“I hear you’ve been doing hard work,” Lamb said. “You’ve been doing it as well as you can be expected to do.”
“Generous of you. I expected some ball busting, to be frank. I mean, the way you rolled in here.”
“Sorry about that. I hate to travel.”
“Rough for you, given how much we have to do it.”
Lamb laughed. “Normally I’d bust ’em all right. But we’ve got business. This lucky man, this Laconte, he seems like a hell of a hard case. I’d like to offer you a refreshment, and you can tell me all about it.”
Constance had known this was what the visit was about. Lamb wanted his debriefing. That was standard procedure when a senior agent was called in. Now the older man produced several sodas and a small bottle of vodka. It was against the rules while on a mission, but he wasn’t about to thump the handbook, not when a senior agent was in the house. Constance accepted a cup with ice and a soda. He did not spike his own drink with vodka, however.
“So is that the device?” said Constance. The fat, shiny suitcase was sitting on the luggage stand next to the little table of the motel room.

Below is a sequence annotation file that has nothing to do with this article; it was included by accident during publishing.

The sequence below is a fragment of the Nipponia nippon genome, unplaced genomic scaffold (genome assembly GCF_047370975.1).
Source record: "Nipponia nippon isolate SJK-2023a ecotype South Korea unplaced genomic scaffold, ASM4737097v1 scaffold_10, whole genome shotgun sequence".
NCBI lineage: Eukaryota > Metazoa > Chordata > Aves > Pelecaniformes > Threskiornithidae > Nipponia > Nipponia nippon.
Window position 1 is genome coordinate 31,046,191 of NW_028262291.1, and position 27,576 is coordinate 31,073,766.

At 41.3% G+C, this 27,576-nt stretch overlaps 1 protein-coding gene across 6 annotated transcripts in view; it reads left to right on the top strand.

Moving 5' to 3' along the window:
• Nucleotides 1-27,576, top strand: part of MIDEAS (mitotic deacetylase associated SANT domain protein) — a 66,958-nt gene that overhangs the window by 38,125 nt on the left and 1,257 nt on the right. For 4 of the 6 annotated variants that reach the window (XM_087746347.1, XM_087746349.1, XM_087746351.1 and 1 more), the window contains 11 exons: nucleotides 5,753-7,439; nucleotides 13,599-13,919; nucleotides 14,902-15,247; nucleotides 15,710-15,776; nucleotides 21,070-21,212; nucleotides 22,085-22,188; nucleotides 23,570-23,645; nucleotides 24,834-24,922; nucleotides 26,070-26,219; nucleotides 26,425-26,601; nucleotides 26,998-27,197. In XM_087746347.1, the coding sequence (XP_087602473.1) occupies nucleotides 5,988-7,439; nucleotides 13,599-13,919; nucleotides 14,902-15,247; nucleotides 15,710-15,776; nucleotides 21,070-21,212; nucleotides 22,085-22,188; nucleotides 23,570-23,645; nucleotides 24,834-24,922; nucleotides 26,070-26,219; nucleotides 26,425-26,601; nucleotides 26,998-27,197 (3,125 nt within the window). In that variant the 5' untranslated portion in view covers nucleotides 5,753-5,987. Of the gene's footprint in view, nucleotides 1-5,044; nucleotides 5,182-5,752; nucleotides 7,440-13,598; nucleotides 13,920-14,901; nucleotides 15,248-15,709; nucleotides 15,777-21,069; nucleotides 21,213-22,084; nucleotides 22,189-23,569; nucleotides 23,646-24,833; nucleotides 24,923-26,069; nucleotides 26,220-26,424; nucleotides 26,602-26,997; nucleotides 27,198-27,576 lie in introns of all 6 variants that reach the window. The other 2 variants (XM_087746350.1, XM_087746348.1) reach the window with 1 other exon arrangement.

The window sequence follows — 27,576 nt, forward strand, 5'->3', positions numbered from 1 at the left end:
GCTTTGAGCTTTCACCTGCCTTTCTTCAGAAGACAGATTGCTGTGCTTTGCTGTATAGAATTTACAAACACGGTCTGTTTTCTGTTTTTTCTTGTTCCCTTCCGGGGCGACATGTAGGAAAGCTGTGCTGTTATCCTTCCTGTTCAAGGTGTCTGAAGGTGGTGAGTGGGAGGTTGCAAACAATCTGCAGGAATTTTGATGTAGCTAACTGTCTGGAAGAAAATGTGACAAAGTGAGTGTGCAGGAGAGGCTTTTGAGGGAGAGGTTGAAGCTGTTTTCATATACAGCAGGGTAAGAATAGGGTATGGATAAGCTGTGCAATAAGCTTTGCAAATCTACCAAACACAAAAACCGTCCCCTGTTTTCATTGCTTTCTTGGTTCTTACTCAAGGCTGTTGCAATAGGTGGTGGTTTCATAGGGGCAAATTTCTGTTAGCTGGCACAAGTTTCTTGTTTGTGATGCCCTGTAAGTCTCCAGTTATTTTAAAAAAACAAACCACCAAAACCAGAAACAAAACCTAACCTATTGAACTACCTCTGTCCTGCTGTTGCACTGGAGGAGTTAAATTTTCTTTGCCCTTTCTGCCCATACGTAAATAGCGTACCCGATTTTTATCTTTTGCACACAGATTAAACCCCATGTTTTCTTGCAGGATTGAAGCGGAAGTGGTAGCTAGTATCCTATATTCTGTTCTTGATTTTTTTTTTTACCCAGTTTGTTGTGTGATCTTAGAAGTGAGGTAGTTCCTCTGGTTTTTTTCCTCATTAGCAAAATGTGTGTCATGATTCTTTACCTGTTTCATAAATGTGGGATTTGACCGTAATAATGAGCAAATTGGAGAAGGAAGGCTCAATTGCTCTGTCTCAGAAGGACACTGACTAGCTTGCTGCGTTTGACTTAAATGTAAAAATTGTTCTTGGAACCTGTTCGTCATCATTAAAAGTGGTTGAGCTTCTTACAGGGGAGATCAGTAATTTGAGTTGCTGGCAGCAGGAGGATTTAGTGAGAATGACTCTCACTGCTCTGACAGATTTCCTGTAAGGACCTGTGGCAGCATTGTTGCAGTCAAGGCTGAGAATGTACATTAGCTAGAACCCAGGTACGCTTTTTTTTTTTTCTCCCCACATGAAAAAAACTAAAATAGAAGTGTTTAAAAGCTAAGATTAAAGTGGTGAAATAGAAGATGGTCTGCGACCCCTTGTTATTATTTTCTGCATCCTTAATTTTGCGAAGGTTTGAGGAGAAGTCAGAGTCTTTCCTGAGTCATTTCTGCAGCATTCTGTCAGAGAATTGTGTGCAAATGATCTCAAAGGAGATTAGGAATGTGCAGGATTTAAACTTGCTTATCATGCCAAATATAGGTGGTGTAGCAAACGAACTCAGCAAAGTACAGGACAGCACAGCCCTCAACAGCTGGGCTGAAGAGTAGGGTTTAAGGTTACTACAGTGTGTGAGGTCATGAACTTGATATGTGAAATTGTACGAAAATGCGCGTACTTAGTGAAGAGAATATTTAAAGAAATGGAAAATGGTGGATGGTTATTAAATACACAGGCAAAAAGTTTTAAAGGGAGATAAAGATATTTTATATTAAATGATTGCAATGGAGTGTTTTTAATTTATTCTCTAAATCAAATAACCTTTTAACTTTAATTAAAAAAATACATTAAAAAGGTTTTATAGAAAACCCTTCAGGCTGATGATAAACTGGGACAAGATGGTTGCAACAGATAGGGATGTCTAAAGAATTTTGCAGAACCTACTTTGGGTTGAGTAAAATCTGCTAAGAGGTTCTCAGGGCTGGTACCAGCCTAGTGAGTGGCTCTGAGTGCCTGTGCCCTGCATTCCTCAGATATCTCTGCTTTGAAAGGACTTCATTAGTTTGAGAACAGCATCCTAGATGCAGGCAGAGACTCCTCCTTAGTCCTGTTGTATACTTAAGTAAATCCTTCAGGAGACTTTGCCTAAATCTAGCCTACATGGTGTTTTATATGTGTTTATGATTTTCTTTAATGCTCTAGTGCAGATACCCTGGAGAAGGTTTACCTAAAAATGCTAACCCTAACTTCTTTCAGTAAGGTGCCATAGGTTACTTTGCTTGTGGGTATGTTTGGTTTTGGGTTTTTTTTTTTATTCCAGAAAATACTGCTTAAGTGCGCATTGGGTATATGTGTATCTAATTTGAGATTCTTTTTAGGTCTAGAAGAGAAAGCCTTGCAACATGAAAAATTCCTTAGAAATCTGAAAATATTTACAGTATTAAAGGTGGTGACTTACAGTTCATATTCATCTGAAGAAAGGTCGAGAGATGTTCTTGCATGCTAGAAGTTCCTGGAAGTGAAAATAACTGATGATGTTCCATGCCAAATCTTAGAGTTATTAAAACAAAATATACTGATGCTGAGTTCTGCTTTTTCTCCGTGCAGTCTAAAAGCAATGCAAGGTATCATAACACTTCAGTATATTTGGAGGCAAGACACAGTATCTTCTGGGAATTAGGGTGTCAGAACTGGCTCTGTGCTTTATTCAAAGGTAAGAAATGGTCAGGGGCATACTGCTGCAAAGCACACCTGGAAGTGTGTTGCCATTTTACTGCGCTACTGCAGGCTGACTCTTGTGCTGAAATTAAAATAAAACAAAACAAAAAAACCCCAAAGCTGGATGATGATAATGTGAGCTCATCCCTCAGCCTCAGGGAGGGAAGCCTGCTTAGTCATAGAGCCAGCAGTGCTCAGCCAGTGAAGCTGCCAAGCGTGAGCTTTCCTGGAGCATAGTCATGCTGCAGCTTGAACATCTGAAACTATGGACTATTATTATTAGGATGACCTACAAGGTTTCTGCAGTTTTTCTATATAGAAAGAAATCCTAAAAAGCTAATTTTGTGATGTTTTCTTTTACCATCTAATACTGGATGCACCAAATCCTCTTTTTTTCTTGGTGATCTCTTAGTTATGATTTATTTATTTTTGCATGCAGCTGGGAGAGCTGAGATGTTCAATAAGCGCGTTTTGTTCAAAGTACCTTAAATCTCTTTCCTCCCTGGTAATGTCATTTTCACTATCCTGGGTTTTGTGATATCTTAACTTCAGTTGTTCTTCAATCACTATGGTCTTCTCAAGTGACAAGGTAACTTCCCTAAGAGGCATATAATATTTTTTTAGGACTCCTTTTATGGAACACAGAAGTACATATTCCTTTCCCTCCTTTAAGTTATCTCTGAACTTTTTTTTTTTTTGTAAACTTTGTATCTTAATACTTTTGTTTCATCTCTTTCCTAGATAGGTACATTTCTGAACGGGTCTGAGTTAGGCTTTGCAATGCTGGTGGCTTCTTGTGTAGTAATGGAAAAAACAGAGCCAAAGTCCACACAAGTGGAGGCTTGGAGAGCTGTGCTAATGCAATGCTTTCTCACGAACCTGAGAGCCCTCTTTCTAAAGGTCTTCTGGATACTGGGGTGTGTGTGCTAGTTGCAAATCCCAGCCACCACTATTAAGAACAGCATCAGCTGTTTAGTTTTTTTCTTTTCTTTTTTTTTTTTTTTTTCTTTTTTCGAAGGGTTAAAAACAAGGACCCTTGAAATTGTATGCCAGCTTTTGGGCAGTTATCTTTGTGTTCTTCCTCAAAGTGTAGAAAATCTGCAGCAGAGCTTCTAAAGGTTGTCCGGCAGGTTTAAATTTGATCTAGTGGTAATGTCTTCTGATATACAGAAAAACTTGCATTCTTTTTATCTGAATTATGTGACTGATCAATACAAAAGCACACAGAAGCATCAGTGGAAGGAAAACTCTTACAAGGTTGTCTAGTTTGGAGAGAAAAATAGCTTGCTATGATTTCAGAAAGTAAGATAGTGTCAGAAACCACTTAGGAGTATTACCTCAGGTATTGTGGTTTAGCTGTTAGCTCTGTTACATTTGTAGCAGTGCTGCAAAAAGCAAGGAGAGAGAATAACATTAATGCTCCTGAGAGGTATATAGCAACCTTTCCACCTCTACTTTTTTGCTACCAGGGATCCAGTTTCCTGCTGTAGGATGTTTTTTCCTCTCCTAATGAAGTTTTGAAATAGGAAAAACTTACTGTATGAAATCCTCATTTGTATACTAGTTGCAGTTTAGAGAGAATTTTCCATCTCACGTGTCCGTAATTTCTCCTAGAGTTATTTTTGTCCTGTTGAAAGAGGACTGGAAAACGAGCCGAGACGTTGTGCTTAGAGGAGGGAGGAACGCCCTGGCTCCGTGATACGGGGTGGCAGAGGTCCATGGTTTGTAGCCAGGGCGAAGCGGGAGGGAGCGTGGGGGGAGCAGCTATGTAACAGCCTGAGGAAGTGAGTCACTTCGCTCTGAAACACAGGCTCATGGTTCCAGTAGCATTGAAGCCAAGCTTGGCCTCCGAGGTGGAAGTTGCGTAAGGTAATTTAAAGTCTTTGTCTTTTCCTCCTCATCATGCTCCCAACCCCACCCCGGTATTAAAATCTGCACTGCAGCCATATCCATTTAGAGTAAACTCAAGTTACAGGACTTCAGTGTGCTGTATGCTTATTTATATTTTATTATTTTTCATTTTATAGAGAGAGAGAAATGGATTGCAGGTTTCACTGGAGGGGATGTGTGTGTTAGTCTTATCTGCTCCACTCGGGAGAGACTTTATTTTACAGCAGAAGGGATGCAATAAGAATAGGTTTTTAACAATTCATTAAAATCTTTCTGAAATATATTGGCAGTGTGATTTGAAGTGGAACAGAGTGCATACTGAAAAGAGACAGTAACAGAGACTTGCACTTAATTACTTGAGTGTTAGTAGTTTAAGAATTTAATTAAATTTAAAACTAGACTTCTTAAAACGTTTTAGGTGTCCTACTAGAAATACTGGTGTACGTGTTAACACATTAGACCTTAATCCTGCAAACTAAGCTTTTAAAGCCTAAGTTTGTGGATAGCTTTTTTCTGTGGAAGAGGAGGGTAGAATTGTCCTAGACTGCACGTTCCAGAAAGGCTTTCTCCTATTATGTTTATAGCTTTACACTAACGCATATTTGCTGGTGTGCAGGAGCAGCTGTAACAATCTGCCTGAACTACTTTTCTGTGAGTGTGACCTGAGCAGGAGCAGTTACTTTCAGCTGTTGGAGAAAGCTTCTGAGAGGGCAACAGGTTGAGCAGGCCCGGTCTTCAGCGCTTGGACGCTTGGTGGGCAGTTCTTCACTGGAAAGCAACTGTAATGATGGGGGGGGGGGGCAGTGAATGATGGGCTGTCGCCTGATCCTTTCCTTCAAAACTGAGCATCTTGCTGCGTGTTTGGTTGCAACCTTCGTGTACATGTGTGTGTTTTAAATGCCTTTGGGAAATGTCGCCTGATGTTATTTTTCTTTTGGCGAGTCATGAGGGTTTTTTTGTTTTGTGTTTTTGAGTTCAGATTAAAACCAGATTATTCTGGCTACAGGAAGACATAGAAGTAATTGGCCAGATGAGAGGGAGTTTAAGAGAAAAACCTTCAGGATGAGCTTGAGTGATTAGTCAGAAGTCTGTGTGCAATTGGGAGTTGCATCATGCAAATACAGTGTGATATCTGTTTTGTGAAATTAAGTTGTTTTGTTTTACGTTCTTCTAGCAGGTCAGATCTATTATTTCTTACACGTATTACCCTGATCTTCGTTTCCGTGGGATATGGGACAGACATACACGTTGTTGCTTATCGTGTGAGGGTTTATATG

“That is the device,” said Lamb.
“We’re going to use it on the lucky Laconte?” said Constance.
“Is that what you propose?” said the Senior Agent. He noticed Lamb regarding him carefully. The senior agent crossed his legs and raised an eyebrow. Constance felt like some godforsaken psychotherapy patient.
“Ah hell. Give me some of that vodka,” said Constance. Lamb grinned and handed him the bottle. Constance made himself a humble cocktail out of the soda and scotch. It was against the rules, sure; but Constance was prone to drink now and again.
He told Lamb about his interactions with Allen Laconte, the man who was too lucky. Here was someone who could not lose at the game of craps. When he played other games he broke even at best, even tending to lose more than the average player. But at craps, he never lost. That was the Degradation for sure.